We are rolling out a new beta release of OpenFL 3.0! It comes with tons of exciting changes, but for the sake of stability and continuity you can use the “-Dv2” or “-Dlegacy” flag to keep the old behavior for all your Windows, Mac, Linux, iOS, Android, and BlackBerry projects. This is meant to be fully backward-compatible, so we can continue to release critical patches as we move forward. Please report any issues you have using legacy mode.
OpenFL 3 introduces a new rendering path that will take some time to fully develop, but already is yielding some great results.
Some of you may ask, “Okay, feature, feature, feature, but why? Why do something different?”
Basically, the old structure wasn’t taking us where we wanted to go, led to lots of duplicated work, was difficult to contribute to, and just wasn’t sustainable long-term.
This illustration shows the (old) OpenFL 2.x architecture.
Native targets used a combination of Haxe glue and C++ logic to power the full API. Many behaviors required deep dives into C++ to change, and certain parts of the API were (practically speaking) never going to change. Whether innocent inconsistencies or larger issues, it was difficult to fix things. The platform layer was handled by SDL2 on desktop targets and by custom code layers for each mobile platform (since this was developed before SDL even supported mobile). Now we can just use SDL on mobile platforms, improving both stability and productivity. Instead of searching through custom Java and Objective-C back-ends, we can invest more of efforts on portable code.
Lime 2 has been designed to be low-level and portable, supporting not only Flash, HTML5 and traditional native targets, but also home game console targets. BunnyMark has already been ported for Wii U (using Lime), and additional low-level features needed for OpenFL are forthcoming.
The new OpenFL now consists of 100% Haxe code. Not only is this super-portable, it has other benefits. Since we’re all Haxe developers, the entire community can now make OpenFL stronger, even if it’s just a small fix or addition. And now that there’s only one OpenFL library to maintain, we have already seen huge boosts in development flow and improvements to existing features.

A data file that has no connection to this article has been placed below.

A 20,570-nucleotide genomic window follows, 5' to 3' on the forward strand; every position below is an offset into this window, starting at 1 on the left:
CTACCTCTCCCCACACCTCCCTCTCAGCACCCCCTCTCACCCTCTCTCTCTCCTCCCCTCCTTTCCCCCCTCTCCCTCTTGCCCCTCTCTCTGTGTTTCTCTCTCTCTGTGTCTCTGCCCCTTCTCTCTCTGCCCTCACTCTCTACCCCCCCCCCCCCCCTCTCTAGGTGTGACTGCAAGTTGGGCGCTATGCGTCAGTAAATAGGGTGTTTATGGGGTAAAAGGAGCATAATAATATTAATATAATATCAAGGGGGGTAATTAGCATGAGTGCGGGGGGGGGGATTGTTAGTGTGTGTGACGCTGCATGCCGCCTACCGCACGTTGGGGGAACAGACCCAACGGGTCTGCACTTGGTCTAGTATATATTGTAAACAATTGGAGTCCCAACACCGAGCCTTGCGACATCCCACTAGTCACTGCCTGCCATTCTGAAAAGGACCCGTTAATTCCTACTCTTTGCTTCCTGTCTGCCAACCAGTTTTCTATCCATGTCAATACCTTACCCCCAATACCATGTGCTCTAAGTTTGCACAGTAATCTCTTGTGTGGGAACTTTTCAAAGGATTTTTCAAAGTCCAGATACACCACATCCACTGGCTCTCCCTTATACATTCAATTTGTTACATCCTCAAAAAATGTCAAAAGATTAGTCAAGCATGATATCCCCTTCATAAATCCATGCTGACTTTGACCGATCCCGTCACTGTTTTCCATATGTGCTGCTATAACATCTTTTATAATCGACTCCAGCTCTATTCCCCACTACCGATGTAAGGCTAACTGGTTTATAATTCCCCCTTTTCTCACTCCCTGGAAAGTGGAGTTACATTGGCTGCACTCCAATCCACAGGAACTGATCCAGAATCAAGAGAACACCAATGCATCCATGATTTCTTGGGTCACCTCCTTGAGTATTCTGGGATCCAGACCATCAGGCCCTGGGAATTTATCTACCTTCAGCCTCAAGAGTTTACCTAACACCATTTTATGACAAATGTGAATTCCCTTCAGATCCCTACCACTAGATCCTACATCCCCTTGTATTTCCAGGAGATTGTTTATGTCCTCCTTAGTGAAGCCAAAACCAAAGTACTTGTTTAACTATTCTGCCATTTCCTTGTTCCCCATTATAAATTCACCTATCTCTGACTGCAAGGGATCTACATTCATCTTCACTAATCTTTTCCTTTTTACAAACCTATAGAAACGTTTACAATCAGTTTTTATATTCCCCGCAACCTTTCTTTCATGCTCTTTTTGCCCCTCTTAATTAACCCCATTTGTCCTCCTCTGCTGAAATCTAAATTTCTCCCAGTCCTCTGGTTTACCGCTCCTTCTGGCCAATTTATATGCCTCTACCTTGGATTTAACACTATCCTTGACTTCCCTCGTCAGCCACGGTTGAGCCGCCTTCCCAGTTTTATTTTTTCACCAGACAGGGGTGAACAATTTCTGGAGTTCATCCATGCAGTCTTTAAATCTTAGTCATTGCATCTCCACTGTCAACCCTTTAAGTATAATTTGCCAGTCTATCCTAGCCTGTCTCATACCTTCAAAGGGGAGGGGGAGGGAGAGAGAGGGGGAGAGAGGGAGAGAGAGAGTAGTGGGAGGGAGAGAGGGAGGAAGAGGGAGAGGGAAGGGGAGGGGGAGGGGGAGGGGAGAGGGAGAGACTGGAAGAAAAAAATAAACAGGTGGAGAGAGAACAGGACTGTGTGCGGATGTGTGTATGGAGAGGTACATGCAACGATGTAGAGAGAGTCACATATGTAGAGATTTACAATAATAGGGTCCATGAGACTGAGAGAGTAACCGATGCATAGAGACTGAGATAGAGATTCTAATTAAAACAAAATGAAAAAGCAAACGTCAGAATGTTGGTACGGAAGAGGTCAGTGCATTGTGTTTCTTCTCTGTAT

Lime 2 is a brand-new API in OpenFL development.
While Lime has previously been used to power the command-line tools and provide native binaries, Lime can now be used directly as a distinct framework beneath OpenFL. This has some amazing benefits. First, getting Lime up and running on a platform is much simpler to implement than the full OpenFL stack. Second, you can control the whole lifecycle of an application in Lime, and create/destroy an OpenFL stage at will to step in or out of the Flash development workflow.
And even when you don’t work directly at the Lime level, the APIs provide features like nuanced gamepad support, complex text layout, and direct access to sound APIs. By pushing the OpenFL renderer up and away from the low-level platform layer, we gain clarity, stability, and pave the way for new features, such as upcoming support for custom shaders in OpenFL.
And of course, compatibility with home game console targets, such as the Wii U and additional platforms, is coming.
HTML5 as a First-Class Citizen
Of course no single benchmark is perfect, but the web has certainly come a long way since the 1990’s.
Like it or not – most users today want rich interactive web content without a plugin. Flash was and is awesome, but HTML5 is now filling its shoes for many purposes. We want to be sure that as OpenFL matures, it provides the same robust web support as Flash, without relying exclusively on Flash Player. Since OpenFL 3 has unified the codebase, 90% of the time, contributions meant for native platforms will benefit the HTML5 and mobile targets, and vice versa. Unification helps improve every platform, regardless of what technology we use to reach it.
There are already many improvements in OpenFL 3, including complex text layout, mouse cursor handling, robust gamepad support, and other improvements to come.
Download OpenFL 3
As always, OpenFL is available on haxelib:
haxelib install openfl haxelib run openfl setup
Remember that you can enable OpenFL 2 compatibility mode using the -Dv2 or -Dlegacy flags, but only by improving OpenFL 3 can we tap into the future it opens up for us all. It works on so many Haxe platforms already, why shouldn’t it work on C#, or the new Python target? If you can load OpenFL into Lime, why not load OpenFL projects into other OpenFL projects, or use OpenFL as the renderer for other, pre-established game engines? …and what about the SWF library? How does that open doors to reproduce the Flash SWC workflow for the web with and without the Flash plugin?
One thing is for certain, the future is bright. Thank you again to all of our awesome supporters, and all you cool cats who are making games and web projects out in Twitter, the forums and our Slack chat. Onward and upward!